In the summer of 1998, Daniel Gordis and his family moved to Israel from Los Angeles. They planned to be there for a year, but a few months into their stay, Gordis and his wife decided to remain in Jerusalem permanently, confident that their children would be among the first generation of Israelis to grow up in peace.
Immediately after arriving in Israel, Daniel had started sending out e-mails about his life to friends and family abroad. These missives—passionate, thoughtful, beautifully written, and informative—began reaching a much broader readership than he’d ever envisioned, eventually being excerpted in The New York Times Magazine to much acclaim. An edited and finely crafted collection of his original e-mails, Home to Stay is a first-person, immediate account of Israel’s post-Oslo meltdown that cuts through the rhetoric and stridency of most dispatches from that country or from the international media. This is must reading for anyone who wants to get a firsthand, personal view of what it’s like for a family on the front lines of war.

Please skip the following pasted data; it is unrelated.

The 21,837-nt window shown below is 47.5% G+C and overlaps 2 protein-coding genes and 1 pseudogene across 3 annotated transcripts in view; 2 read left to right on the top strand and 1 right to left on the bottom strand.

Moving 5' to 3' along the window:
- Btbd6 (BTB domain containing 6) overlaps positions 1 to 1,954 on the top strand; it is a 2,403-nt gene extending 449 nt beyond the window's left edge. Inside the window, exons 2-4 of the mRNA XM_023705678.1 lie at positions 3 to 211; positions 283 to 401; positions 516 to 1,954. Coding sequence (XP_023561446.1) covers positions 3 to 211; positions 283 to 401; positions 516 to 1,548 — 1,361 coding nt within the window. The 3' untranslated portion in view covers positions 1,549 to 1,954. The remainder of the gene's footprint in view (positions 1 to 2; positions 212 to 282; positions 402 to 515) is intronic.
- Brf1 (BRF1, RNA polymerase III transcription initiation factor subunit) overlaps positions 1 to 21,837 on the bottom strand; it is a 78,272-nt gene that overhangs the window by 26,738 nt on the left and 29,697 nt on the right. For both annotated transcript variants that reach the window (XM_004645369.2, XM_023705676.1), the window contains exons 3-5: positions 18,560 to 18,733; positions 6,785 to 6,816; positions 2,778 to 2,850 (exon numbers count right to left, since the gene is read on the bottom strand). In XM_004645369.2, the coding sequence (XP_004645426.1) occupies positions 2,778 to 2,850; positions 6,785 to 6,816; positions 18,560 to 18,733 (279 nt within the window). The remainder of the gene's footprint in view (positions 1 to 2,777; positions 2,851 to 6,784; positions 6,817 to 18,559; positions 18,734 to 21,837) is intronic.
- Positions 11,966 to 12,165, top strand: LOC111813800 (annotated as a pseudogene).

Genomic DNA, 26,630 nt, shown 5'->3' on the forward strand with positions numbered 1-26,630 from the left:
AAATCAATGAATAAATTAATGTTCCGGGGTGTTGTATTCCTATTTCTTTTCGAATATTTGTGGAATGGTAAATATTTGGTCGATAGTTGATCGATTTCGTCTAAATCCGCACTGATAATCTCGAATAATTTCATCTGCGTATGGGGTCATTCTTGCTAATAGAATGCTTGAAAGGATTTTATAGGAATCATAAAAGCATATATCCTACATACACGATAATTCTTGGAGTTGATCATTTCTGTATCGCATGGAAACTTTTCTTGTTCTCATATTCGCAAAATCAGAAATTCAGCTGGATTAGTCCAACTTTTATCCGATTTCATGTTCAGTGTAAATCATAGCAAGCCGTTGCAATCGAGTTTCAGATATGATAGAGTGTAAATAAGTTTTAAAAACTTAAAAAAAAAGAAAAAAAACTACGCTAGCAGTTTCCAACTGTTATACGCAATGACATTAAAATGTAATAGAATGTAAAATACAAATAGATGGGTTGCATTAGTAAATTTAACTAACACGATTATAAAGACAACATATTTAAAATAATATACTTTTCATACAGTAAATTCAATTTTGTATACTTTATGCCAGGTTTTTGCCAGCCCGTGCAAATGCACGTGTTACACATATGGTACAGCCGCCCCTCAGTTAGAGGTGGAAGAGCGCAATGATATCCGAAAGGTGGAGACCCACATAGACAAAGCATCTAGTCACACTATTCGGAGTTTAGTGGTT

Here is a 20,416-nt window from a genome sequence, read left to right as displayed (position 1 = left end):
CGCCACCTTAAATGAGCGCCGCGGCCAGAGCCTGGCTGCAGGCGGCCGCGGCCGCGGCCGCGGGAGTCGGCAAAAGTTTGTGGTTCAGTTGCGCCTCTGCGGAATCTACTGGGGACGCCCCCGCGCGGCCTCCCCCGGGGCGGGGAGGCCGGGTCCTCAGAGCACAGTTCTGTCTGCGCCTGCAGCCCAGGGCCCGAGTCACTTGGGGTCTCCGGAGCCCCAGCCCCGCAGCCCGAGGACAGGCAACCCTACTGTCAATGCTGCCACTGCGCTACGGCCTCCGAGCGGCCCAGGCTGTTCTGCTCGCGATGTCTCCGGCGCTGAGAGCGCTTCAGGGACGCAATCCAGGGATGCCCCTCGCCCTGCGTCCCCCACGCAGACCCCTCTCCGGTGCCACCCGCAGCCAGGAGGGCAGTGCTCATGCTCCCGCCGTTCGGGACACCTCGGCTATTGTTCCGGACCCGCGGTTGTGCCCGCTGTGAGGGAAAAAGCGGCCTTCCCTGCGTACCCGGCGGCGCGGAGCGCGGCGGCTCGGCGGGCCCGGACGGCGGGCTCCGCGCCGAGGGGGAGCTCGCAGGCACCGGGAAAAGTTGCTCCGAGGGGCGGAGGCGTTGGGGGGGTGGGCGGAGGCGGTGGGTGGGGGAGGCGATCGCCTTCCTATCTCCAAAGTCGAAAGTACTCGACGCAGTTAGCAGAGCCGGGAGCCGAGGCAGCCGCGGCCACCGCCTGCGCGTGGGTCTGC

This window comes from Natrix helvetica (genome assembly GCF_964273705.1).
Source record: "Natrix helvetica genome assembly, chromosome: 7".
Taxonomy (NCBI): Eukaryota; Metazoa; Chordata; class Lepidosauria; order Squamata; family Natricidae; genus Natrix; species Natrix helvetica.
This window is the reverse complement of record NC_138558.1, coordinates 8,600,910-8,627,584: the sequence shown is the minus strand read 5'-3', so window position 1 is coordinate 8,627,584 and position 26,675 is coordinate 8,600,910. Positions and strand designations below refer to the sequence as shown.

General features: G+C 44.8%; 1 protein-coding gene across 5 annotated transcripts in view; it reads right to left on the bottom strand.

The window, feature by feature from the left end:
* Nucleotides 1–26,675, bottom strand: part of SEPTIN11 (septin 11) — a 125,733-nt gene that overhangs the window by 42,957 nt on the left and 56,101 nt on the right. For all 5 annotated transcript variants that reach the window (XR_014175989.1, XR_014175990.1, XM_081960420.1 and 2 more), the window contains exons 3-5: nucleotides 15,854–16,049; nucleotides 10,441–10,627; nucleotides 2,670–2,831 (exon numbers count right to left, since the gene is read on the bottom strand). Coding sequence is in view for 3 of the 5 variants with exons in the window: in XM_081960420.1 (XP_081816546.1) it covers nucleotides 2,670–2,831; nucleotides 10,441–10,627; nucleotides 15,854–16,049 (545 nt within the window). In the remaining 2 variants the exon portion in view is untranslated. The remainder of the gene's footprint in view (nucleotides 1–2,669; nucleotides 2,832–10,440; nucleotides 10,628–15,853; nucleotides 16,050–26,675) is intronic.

Daniel Gordis is the director of the Mandel Foundation’s Jerusalem Fellows Program. He was previously a vice president at the University of Judaism in Los Angeles and dean of its Ziegler School of Rabbinic Studies. He is the author of If a Place Can Make You Cry (Crown 2002) Becoming a Jewish Parent (Harmony, 1999), Does the World Need the Jews? (Scribner, 1997), and God Was Not in the Fire (Scribner, 1995).